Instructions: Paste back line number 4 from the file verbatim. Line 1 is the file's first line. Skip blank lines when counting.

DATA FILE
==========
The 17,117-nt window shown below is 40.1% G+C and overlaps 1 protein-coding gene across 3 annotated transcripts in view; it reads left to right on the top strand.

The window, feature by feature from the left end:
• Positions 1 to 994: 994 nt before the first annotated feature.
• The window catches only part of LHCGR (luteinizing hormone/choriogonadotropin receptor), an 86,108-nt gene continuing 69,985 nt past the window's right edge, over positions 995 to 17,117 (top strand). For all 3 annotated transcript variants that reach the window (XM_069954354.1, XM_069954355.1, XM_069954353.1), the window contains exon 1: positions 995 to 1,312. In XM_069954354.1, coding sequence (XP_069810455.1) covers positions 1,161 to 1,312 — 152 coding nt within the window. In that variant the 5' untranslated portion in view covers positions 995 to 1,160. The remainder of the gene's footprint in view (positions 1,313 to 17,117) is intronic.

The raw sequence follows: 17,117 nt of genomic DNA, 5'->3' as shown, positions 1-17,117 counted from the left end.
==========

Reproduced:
• The window catches only part of LHCGR (luteinizing hormone/choriogonadotropin receptor), an 86,108-nt gene continuing 69,985 nt past the window's right edge, over positions 995 to 17,117 (top strand). For all 3 annotated transcript variants that reach the window (XM_069954354.1, XM_069954355.1, XM_069954353.1), the window contains exon 1: positions 995 to 1,312. In XM_069954354.1, coding sequence (XP_069810455.1) covers positions 1,161 to 1,312 — 152 coding nt within the window. In that variant the 5' untranslated portion in view covers positions 995 to 1,160. The remainder of the gene's footprint in view (positions 1,313 to 17,117) is intronic.